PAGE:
Snow and Avalanche Report: Week 2-2005

Apart from on Thursday morning in Northern Alps there has been no fresh snow since late December. The warm sunny conditions with clear, cold nights have stabilized the snowpack over all the French mountains. Large temperature gradients are creating facetted snow on some shaded slopes which could be a instability if covered by fresh snow. Strong winds have removed snow from areas close to ridgelines and there is an increased risk from falls, particularly on exposed routes on shaded slopes.

Snow sluffs in the Northern Alps

Northern Alps

Between 5 to 10cm of fresh snow fell on Thursday morning. A temperature inversion meant that cloud cover persisted in the valleys with warm, sunny weather in the afternoon above around 1800 meters. The previous significant snowfall dates from the 28th of December. The fresh enabled us to ski some pleasant shallow powder in the Belledonne today, even if the base was frozen and irregular on sunny aspects. There were a number of snow sluffs off on steeper slopes (35 degrees +) and some of these caused larger slides of the surface snow. Despite this the snowpack remains relatively stable with just a few slabs present on shaded slopes close to ridgelines. There is also the possibility of soft-slabs in shaded slopes well away from ridges due to the structure of the snowpack. The snow cover is quite thin at altitude where strong winds have had an effect although it is good at mid-mountain levels. Conditions in low lying resorts are currently good. Wet snow avalanches are also a risk on south facing slopes in the afternoon especially with the milder weather on Friday.

A snow profile on a north-east facing slope at 2200 meters revealed 95cm of snow depth with crusts at 15cm and 63cm. Shear tests indicated that the snow was well bonded but there did seem to be a weakness at 30cm depth. There was a change in hardness of the snow at this point and this is possibly the interface between the snow from the 28/12 and the older snow. A layer of depth hoar was present at ground level. It is possible that a large surcharge could cause an avalanche of the recent snow or even a full depth slide in certain zones. The wind was light except at ridgelines where there was a moderate wind from the north-east.

The previous week has seen a number of warm episodes with the dominance of sunny weather associated with an anticyclone. Earlier in the week we climbed to the Dent de Crolles (2062m), a large south-east facing slope. It was possible to ski from around 1300 meters on south facing slopes, slightly lower on shaded aspects. There were spring snow conditions at midday on sunny slopes which gave good skiing. On the ridge line the wind had removed much of the snow with frozen and hard snow conditions on shaded aspects.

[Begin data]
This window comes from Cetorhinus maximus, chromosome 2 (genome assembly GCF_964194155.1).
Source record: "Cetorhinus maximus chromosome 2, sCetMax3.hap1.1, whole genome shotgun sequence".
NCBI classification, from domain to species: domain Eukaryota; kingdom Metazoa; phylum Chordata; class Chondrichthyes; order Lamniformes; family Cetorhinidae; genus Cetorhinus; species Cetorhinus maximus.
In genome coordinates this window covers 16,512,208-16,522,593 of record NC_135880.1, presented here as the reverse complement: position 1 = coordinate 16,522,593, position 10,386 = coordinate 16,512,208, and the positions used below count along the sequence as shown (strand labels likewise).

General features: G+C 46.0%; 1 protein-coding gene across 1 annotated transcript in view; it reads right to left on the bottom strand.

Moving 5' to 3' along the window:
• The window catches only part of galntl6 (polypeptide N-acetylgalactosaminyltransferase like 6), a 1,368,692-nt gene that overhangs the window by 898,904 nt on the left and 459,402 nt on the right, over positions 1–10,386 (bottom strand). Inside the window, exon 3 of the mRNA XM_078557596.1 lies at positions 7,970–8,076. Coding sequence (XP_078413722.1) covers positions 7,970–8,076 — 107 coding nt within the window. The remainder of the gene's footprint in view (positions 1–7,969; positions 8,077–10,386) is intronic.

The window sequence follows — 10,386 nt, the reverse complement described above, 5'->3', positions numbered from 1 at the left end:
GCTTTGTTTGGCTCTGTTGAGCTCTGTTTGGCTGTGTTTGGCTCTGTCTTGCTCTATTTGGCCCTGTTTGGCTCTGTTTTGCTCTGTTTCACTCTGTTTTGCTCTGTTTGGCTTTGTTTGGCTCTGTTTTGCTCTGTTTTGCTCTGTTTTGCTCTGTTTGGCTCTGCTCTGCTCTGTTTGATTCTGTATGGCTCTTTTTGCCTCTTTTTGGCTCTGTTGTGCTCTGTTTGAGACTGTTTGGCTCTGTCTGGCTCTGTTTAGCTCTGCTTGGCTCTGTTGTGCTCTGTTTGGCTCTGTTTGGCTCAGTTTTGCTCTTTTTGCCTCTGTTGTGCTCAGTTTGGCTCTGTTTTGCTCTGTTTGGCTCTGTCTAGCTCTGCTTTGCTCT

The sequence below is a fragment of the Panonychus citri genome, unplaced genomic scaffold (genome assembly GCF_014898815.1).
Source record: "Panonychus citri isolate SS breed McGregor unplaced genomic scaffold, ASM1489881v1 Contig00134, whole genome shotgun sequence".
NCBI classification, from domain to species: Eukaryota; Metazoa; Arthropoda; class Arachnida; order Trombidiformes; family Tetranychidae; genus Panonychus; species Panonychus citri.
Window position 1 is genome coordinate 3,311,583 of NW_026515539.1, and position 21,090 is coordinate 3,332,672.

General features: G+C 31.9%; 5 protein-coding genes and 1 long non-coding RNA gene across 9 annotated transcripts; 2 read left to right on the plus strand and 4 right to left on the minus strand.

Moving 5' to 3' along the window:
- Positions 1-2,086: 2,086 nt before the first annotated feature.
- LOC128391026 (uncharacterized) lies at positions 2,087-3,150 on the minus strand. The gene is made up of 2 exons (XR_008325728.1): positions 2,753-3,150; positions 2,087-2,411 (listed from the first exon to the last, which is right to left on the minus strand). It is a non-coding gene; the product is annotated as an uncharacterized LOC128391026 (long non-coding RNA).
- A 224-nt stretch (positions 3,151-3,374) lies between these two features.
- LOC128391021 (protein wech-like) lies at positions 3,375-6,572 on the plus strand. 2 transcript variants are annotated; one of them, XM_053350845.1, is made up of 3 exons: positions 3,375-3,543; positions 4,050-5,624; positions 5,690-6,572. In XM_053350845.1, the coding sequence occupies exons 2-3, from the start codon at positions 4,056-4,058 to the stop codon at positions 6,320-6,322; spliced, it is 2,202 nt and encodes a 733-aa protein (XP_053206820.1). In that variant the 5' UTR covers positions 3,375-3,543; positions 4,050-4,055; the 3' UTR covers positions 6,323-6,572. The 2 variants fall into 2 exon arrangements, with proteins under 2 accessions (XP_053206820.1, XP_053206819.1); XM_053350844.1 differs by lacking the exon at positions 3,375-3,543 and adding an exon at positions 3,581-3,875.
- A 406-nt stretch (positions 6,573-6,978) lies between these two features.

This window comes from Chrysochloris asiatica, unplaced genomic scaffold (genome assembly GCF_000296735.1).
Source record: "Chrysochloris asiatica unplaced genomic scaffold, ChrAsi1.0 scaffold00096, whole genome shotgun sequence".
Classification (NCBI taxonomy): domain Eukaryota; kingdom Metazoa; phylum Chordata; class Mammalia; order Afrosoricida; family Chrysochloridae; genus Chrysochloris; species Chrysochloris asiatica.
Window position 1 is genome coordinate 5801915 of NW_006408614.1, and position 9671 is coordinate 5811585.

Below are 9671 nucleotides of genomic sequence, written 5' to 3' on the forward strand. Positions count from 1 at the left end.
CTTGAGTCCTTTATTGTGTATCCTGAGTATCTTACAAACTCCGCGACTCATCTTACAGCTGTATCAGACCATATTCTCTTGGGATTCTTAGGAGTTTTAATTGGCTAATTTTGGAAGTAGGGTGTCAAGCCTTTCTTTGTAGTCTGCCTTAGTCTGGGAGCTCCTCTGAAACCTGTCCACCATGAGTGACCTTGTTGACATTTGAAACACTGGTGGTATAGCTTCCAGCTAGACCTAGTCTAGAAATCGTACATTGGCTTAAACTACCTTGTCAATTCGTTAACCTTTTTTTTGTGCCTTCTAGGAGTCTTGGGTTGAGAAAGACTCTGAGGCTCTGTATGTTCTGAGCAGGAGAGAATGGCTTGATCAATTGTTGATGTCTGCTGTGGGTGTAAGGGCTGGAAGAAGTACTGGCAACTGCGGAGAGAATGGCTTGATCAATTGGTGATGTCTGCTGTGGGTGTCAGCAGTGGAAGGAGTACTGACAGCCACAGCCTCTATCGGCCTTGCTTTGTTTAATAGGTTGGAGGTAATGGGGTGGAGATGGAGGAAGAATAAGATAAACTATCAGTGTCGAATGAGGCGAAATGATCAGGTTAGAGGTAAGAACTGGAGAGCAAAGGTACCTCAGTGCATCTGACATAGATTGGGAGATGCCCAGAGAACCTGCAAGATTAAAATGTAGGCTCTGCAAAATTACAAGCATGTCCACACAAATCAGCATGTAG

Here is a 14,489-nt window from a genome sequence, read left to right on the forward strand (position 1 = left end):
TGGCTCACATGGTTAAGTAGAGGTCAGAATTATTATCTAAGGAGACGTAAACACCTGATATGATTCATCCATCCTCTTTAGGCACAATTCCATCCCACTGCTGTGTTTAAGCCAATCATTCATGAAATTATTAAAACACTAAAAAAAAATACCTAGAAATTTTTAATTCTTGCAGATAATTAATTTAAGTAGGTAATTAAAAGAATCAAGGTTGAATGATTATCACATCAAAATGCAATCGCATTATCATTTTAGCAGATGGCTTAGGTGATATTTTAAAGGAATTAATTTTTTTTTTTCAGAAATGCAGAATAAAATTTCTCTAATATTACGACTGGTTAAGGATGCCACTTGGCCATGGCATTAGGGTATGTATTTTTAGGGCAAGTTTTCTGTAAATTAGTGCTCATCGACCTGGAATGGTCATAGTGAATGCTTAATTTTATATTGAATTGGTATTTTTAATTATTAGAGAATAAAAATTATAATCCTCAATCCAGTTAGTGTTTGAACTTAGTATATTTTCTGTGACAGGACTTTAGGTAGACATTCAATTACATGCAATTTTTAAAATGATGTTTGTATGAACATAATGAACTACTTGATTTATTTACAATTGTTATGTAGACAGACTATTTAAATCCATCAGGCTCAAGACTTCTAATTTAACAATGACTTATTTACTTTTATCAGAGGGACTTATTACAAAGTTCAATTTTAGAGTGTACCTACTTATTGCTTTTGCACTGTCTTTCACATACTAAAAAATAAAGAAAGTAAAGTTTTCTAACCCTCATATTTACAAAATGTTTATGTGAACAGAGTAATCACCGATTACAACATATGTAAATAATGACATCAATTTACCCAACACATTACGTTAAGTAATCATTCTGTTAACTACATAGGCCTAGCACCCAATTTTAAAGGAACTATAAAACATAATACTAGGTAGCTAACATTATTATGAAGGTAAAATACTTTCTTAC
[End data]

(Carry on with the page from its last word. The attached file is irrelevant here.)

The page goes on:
Southern]]Southern Alps[/url]

Snow cover is poor in the Southern Alps and Grand Rousses sector of the Isere below 2000 meters and also at altitude where strong winds have removed snow from ridges and summits. The snow cover is generally good with the persistence of some slabs formed under the action of wind at the end of the December, particuarly in at altitud in bowls and couloirs. Given the shallow depth the snowpack is tranforming into angular grains (loud powder) on sheltered slopes under the action of a strong temperature gradient. This could present a future instability when it is buried by the next snowfall.


There was a small amount of snow on Thursday morning however snow cover below 1800 meters remains poor after recent rainfall and warm weather. Conditions improve above 2000 meters. The snowpack and cover is very irregular with some light snow still present on shaded slopes. There is a danger of some persistent slabs on a fragile base of facetted snow. On northern aspects the snow has not stabilised.


The Pyrenees are currently dominated by an anti-cyclone which has brought warm, sunny weather during the day and clear, cold nights. This has largely stabilised the snowpack. Spring conditions can be found on south facing slopes as they are warmed by the sun. The snow remains hard on other aspects with ice on cols, summits and certain North faces where snow has been removed by strong winds. Backcountry travellers should remember that the consequences of a fall can be extremely serious, particularly on exposed routes. It is possible to ski from 1800 meters on south facing slopes, 1400 meters on northern aspects. Snow cover is best in central and western areas. Above 2400 meters a strong temperature gradient is transforming the snow into facetted crystals similar to powder snow.


This information is a summary of current conditions. Météo France issues daily avalanche bulletins for the French Alps, Corsica and Andorra.  You should consult at least the previous 5 days bulletins prior to your trip.

USAF Public Weather Charts

Henry’s Avalanche Talk publishes a daily translation of the Météo France bulletin for the Savoie area.

Posted by davidof on Friday, 14 January, 2005 at 01:19 AM

Comments are now closed



Archive Summary

Forum Posts

Sunday, 19 May, 2013

Girl survives 4 nights out at 4000m on the Vert

Posted by juice at 11:44 PM
• (3) Posts • (1891) views •

Monday, 29 April, 2013

Colorado's deadliest slide in 50 years

Posted by Simon Scott at 01:41 PM
• (3) Posts • (1582) views •


Thursday, 25 April, 2013

PGHM Officer killed near Ref Argentiere

Posted by juice at 01:38 PM
• (5) Posts • (1643) views •

Friday, 19 April, 2013

avalanche in st christophe

Posted by davidski at 11:32 AM
• (1) Posts • (1401) views •

Monday, 15 April, 2013

Avalanche on the Tete de Chevrette, Vallorcine

Posted by Alan Scowcroft at 04:57 PM
• (1) Posts • (1379) views •

Thursday, 11 April, 2013

Alpine Bindings

Posted by djfrost at 10:08 PM
• (10) Posts • (1521) views •